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Qamar Javed Bajwa: The Other General

General Qamar Javed Bajwa
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Pakistan’s new army chief is not likely to alter Pakistan’s stance on India

THREE YEARS AGO, when Nawaz Sharif had to choose the next Pakistan army chief, it is said he selected the most apolitical one among the candidates, someone who posed the least threat to his power. General Raheel Sharif stayed away from interfering with the civilian government, even becoming the first army general in two decades to step down on time without seeking an extension, but he didn’t exactly fit Nawaz Sharif’s assessment. The two differed over the trial of General Pervez Musharraf, and the decision to lift a travel ban on the former dictator was seen as a sign of the government conceding to the army’s will. The army general also made a rare public statement expressing reservations over the civilian administration’s governance last year. Over time, the general has become very popular, especially online. There are reports of innerwear, called Captain Men’s Wear, being sold on the streets bearing Raheel’s image on the packaging. The Dawn reported the appearance of mysterious banners earlier this year across various cities calling on him to ‘take over’ the government, some even urging him to contest elections in 2018, although the army denied having anything to do with them.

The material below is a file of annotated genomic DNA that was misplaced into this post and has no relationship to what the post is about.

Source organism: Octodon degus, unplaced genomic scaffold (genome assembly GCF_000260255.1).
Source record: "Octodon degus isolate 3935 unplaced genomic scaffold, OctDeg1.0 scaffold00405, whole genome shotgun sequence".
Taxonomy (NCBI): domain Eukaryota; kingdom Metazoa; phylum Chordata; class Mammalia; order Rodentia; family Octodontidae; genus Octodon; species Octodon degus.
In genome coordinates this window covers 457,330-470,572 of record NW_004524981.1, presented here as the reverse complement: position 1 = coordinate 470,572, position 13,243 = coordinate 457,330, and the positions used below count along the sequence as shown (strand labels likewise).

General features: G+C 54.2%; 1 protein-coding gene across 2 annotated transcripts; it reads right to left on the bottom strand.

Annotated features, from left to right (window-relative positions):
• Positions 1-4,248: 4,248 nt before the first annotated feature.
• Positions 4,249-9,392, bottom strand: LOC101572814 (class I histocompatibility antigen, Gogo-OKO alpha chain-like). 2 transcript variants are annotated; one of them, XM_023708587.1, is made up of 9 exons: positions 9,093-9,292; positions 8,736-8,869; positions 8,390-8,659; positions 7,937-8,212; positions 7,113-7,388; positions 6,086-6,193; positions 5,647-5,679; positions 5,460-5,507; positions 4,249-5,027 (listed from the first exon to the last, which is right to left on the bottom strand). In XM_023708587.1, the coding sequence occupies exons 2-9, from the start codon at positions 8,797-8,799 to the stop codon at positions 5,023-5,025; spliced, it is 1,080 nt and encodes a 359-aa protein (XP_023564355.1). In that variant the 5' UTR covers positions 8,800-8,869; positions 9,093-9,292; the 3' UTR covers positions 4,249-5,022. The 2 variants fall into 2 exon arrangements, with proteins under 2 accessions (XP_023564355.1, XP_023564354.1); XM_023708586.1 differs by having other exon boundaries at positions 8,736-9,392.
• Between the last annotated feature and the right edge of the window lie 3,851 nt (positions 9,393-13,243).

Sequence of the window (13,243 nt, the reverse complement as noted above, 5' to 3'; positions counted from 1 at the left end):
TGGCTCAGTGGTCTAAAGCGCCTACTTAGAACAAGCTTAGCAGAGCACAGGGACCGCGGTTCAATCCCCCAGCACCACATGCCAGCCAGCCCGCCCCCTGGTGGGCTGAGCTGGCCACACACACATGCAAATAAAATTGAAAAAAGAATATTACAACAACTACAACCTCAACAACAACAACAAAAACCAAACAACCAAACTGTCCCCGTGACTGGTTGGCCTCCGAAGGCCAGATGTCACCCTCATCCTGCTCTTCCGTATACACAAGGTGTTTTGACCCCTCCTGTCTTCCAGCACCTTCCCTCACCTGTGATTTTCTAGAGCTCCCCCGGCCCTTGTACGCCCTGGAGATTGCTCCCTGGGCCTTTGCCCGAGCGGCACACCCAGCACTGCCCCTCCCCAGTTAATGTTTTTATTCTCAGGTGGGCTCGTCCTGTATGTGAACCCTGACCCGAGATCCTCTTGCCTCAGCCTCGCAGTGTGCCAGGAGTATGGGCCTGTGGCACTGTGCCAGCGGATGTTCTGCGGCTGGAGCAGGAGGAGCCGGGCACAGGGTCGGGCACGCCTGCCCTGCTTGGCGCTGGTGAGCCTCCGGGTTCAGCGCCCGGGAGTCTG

Having survived General Sharif, Nawaz Sharif has chosen the next army chief on similar considerations. According to Pakistani media reports, there were other contenders, including a more senior general. But Qamar Javed Bajwa, viewed as a low-key and unassuming man, was selected so that he could soothe the current tensions between the military and the civilian government. The Guardian quoted Talat Masood, a retired general, as saying, “General Bajwa is not one of those who will try to assert his personality in order to dominate the political scene, or constantly be in the media… He is more reserved than his predecessor and that will help make the situation more harmonious with the government.” A Reuters report quoted a cabinet minister as saying, “He is a very low-profile person and after our last experience (with General Sharif) this is just a very important consideration; someone who doesn’t want the limelight at all.”

The 62-year-old general has a service record of over 35 years. Partly educated abroad, including stints in Canada and the US, he was heading the army’s Training and Evaluation Wing before the current appointment. He has served extensively in Pakistan-occupied Kashmir and northern areas of the country. He is said to have a more moderate view on India and considers extremism a bigger threat. The general has even served at a UN mission in Congo under the command of former Indian Army Chief General Bikram Singh.

How his personality will change the outlook of the army or its view towards India is debatable. The army has historically commanded such a powerful role because it has managed to maintain a narrative of India posing a threat to Pakistan’s existence. If he allows that ‘threat’ perception to dwindle, then the very rationale behind the military’s power is lost. It is too optimistic, thus, to expect any big shift in Rawalpindi’s policies towards India under Bajwa.